This past week the country's biggest Internet Service Providers (ISPs) paraded in front of the CRTC as part of that commission's inquiry into bandwidth throttling.
To listen to the ISPs, you'd think their biggest problem was wrestling with the complexities of an increasingly congested Internet. But it's not. Their biggest problem is that more and more Canadians think they're lying sacks of shite.
Sure, as a recent Canadian Press Harris-Decima poll found, only about one in five Canadians surveyed had heard of Internet traffic management bandwidth throttling, deep packet inspection or net neutrality.
And the ISPs are fueling (and counting on) that ignorance as they spread FUD (fear uncertainty and doubt) at the hearings.
But, in happy counterpoint, just look at the comments on the CBC website's coverage of the hearings. One poster used all caps to sum up the overarching attitude of the commentators about the ISP testimony:
"WE DON'T BELIEVE YOU."
I have to say, that's a pretty rational response. Big ISPs here in Canada and the U.S. have lied to us before. In the U.S. Comcast denied throttling the bandwidth of users using P2P file sharing. Well denied it until they got caught red-handed and were facing a slapdown by the FCC.
At the CRTC hearings last week Rogers and Telus argued that they had no choice but to continually throttle consumer and wholesale customers' bandwidth because of unpredictable network congestion due to P2P filesharing. And, they didn't need any government oversight over that process, thanks very much.
Now, maybe to the four-fifths of Canadians who aren't paying attention to this stuff that sounds reasonable. But, here's the thing. These are the same companies (along with Bell) who two years ago denied, flat out denied, they were doing any throttling at all. Turns out they were lying then and glibly spun a fresh tale of woe to a Canadian commission and public it hoped would have too short an attention span to notice.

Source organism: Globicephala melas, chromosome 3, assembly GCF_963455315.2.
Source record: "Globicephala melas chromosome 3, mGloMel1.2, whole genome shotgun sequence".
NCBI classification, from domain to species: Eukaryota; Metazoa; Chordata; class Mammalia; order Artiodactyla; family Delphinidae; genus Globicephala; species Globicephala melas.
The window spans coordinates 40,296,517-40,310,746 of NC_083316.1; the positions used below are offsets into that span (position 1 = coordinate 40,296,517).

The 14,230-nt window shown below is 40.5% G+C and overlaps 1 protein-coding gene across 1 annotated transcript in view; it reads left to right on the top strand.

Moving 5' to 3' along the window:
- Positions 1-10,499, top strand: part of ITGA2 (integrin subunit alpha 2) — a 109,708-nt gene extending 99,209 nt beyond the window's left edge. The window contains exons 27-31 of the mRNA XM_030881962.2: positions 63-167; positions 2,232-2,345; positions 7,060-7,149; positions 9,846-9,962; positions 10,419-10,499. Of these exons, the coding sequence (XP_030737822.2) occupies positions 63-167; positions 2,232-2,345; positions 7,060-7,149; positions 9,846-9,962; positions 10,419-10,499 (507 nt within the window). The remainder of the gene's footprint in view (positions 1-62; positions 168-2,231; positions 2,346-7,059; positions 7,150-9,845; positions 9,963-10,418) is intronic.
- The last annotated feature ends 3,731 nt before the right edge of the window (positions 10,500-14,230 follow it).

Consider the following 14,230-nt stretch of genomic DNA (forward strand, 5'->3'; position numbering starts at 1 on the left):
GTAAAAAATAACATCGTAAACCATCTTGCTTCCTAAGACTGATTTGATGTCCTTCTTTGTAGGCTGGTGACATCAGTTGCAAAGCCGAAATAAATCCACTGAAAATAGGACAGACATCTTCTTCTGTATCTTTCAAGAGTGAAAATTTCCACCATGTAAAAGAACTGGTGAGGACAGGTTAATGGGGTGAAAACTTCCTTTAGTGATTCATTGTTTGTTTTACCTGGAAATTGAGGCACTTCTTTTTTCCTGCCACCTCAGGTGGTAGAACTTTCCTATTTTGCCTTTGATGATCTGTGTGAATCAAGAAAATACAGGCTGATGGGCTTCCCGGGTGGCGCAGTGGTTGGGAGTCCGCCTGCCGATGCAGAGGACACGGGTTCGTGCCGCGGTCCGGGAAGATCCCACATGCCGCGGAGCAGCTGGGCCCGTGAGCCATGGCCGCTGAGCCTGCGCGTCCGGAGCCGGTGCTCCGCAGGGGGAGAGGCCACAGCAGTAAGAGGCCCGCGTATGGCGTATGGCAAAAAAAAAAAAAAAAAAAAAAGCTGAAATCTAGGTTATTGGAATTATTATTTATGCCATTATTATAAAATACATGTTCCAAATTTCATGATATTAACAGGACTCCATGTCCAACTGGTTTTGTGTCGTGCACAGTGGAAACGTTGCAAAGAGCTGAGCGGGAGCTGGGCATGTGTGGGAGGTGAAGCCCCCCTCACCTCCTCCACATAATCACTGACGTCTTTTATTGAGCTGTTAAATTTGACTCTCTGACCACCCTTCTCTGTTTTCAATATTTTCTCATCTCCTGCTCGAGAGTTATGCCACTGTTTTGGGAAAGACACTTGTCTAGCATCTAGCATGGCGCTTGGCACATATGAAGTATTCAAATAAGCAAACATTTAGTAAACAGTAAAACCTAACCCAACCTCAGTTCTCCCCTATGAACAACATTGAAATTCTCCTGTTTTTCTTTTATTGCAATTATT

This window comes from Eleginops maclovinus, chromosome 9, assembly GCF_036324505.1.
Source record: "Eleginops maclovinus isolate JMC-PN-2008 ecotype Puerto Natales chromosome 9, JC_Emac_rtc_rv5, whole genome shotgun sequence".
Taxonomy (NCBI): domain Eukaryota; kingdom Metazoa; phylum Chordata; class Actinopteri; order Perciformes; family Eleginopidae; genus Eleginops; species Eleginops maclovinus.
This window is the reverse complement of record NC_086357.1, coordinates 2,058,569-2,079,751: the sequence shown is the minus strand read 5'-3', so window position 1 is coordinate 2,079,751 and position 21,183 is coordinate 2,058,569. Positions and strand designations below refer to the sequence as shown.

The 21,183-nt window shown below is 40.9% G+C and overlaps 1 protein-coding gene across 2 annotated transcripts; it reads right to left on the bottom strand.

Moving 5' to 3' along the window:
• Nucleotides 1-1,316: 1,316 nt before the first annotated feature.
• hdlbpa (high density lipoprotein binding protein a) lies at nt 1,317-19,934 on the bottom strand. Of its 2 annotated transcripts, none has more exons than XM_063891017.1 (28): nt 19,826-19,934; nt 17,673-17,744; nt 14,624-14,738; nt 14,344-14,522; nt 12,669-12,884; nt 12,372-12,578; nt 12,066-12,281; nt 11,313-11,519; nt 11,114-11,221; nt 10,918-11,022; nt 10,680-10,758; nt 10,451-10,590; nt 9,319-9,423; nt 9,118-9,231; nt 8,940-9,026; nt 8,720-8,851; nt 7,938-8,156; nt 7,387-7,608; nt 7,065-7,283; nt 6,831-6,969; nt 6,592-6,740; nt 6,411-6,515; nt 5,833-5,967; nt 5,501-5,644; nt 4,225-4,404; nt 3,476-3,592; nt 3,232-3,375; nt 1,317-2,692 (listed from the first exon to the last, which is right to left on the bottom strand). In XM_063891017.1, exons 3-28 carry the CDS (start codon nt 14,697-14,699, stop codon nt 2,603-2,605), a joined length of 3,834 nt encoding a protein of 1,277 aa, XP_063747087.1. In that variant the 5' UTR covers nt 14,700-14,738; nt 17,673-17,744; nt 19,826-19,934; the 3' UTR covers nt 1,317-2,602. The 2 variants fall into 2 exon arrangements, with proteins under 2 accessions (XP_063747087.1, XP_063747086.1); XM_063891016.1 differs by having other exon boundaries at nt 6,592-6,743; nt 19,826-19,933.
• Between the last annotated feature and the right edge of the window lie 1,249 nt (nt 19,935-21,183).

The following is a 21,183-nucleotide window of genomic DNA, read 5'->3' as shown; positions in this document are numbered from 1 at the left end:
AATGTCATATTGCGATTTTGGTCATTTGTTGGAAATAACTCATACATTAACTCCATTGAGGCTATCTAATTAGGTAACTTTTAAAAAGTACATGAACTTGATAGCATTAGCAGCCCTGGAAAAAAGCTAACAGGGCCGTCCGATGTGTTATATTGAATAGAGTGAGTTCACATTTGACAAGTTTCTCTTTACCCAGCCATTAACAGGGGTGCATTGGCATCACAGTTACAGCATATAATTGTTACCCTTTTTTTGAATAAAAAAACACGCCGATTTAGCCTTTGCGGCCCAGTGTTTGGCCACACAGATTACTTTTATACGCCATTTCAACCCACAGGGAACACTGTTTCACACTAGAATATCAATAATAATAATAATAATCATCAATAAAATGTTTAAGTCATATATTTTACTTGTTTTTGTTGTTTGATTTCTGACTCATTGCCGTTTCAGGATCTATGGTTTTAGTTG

Worse, the notion that they have to throttle to deal with network congestion is an interesting argument. Why? Because it follows then that the tubes of the Internet must be pretty clogged and are having a hard time dealing with high bandwidth content like, say, HD video.
So, it is passing strange that just before the CRTC hearings, Rogers Television exec Dave Purdy told a NextMEDIA audience in Banff that Rogers hoped to roll out online access to Rogers broadcast properties.
He also expressed the hope that Bell and others could work together on the initiative. So, what about the congestion problem?
How is it that music, movies, x-rays and other user content clogging the Web like a hairball but ISP content is going to be a great new service that will slide into your home like grease through a goose?
ISP brass argue that Peer-to-Peer is inherently an inefficient file transfer protocol (efficient for end users, not so great for the network). They favour creating a network of distributed local nodes that would serve up the same content repeatedly if folks in the node's neighbourhood asked for it. This is the strategy AOL used to roll out its service.
However the EU has gotten behind the P2P Next project that uses peer-to-peer as the central protocol for sharing high bandwidth files between wired Europeans. So, they must know something Canadian ISPs don't.
The reality here in Canada is clear. ISPs want to crack down on P2P with gay abandon and no government oversight because they don't want to invest in bringing the Web's substantial bandwidth into Canadians' homes (our bandwidth up and down looks like dialup speeds compared to that in Japan, several European countries and parts of the U.S.)
And much of mainstream media is adding and abetting. Take this statement from a Canadian Press story about the hearings: "Rogers, for example, uses complex technology to analyze what kinds of communications users are engaged in -- sharing a Hollywood movie vs. sending e-mail, for example -- and then "throttles" or slows down certain activities so the rest of its network moves faster."
In fact, Rogers just looks for P2P traffic and throttles that, regardless of whether the P2P is legitimate content the users own or not. If Rogers had "complex technology" that could accurately sniff out Hollywood movies from the jumble of encrypted files that flow through the Web and was employing it to dig that deep into the packets it carries, CP has a bigger story on its hands. As it is, they're just aping ISP PR speak that equates P2P with illegal file sharing. Not helpful.
The sad truth is that Instead of bringing Canadians open modern access the ISPs want to use the bandwidth their infrastructure will bear to deliver their own content. They want to own the content, the pipes and the customers.
They can tell Canadians and the CRTC different, but I don't believe them.
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